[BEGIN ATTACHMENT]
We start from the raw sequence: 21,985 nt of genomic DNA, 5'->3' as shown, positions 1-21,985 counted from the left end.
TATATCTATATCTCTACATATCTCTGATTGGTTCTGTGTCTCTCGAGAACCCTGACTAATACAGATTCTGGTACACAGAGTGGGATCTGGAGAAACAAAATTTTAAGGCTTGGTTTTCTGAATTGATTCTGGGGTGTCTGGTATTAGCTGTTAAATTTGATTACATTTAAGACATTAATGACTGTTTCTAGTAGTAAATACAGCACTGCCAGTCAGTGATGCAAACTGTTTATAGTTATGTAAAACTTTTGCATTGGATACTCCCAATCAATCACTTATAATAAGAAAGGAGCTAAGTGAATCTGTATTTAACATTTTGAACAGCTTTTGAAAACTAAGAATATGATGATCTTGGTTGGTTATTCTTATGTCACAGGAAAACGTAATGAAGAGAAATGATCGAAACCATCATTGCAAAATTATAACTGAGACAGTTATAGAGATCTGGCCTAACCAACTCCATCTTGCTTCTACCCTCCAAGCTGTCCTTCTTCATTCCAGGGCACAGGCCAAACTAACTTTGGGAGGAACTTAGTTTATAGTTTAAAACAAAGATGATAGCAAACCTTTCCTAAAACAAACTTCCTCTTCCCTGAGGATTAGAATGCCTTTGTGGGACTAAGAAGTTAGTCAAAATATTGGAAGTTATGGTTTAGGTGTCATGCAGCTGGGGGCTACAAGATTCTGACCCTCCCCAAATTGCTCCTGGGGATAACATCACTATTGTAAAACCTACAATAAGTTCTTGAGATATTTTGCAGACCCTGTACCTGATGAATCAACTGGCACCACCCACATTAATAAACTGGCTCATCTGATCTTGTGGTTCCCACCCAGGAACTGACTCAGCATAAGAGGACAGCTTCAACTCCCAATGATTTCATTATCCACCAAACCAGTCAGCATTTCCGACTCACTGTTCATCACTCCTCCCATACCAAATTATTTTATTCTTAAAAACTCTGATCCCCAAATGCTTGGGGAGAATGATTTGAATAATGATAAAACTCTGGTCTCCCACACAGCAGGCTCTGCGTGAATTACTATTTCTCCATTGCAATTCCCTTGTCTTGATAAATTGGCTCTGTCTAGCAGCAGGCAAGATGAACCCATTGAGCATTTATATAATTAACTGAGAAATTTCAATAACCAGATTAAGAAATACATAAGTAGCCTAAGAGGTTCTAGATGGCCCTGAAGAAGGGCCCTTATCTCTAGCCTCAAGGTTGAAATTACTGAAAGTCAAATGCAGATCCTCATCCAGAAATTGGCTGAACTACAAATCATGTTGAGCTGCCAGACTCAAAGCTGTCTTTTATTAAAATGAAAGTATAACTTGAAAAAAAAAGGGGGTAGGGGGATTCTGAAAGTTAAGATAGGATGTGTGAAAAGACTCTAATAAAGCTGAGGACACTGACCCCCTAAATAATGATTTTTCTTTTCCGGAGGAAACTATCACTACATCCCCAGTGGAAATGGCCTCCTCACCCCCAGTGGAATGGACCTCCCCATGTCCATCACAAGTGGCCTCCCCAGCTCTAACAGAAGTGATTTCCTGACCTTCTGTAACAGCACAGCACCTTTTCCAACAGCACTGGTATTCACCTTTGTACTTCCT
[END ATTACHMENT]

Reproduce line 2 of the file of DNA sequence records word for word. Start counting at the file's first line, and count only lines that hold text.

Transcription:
TATATCTATATCTCTACATATCTCTGATTGGTTCTGTGTCTCTCGAGAACCCTGACTAATACAGATTCTGGTACACAGAGTGGGATCTGGAGAAACAAAATTTTAAGGCTTGGTTTTCTGAATTGATTCTGGGGTGTCTGGTATTAGCTGTTAAATTTGATTACATTTAAGACATTAATGACTGTTTCTAGTAGTAAATACAGCACTGCCAGTCAGTGATGCAAACTGTTTATAGTTATGTAAAACTTTTGCATTGGATACTCCCAATCAATCACTTATAATAAGAAAGGAGCTAAGTGAATCTGTATTTAACATTTTGAACAGCTTTTGAAAACTAAGAATATGATGATCTTGGTTGGTTATTCTTATGTCACAGGAAAACGTAATGAAGAGAAATGATCGAAACCATCATTGCAAAATTATAACTGAGACAGTTATAGAGATCTGGCCTAACCAACTCCATCTTGCTTCTACCCTCCAAGCTGTCCTTCTTCATTCCAGGGCACAGGCCAAACTAACTTTGGGAGGAACTTAGTTTATAGTTTAAAACAAAGATGATAGCAAACCTTTCCTAAAACAAACTTCCTCTTCCCTGAGGATTAGAATGCCTTTGTGGGACTAAGAAGTTAGTCAAAATATTGGAAGTTATGGTTTAGGTGTCATGCAGCTGGGGGCTACAAGATTCTGACCCTCCCCAAATTGCTCCTGGGGATAACATCACTATTGTAAAACCTACAATAAGTTCTTGAGATATTTTGCAGACCCTGTACCTGATGAATCAACTGGCACCACCCACATTAATAAACTGGCTCATCTGATCTTGTGGTTCCCACCCAGGAACTGACTCAGCATAAGAGGACAGCTTCAACTCCCAATGATTTCATTATCCACCAAACCAGTCAGCATTTCCGACTCACTGTTCATCACTCCTCCCATACCAAATTATTTTATTCTTAAAAACTCTGATCCCCAAATGCTTGGGGAGAATGATTTGAATAATGATAAAACTCTGGTCTCCCACACAGCAGGCTCTGCGTGAATTACTATTTCTCCATTGCAATTCCCTTGTCTTGATAAATTGGCTCTGTCTAGCAGCAGGCAAGATGAACCCATTGAGCATTTATATAATTAACTGAGAAATTTCAATAACCAGATTAAGAAATACATAAGTAGCCTAAGAGGTTCTAGATGGCCCTGAAGAAGGGCCCTTATCTCTAGCCTCAAGGTTGAAATTACTGAAAGTCAAATGCAGATCCTCATCCAGAAATTGGCTGAACTACAAATCATGTTGAGCTGCCAGACTCAAAGCTGTCTTTTATTAAAATGAAAGTATAACTTGAAAAAAAAAGGGGGTAGGGGGATTCTGAAAGTTAAGATAGGATGTGTGAAAAGACTCTAATAAAGCTGAGGACACTGACCCCCTAAATAATGATTTTTCTTTTCCGGAGGAAACTATCACTACATCCCCAGTGGAAATGGCCTCCTCACCCCCAGTGGAATGGACCTCCCCATGTCCATCACAAGTGGCCTCCCCAGCTCTAACAGAAGTGATTTCCTGACCTTCTGTAACAGCACAGCACCTTTTCCAACAGCACTGGTATTCACCTTTGTACTTCCT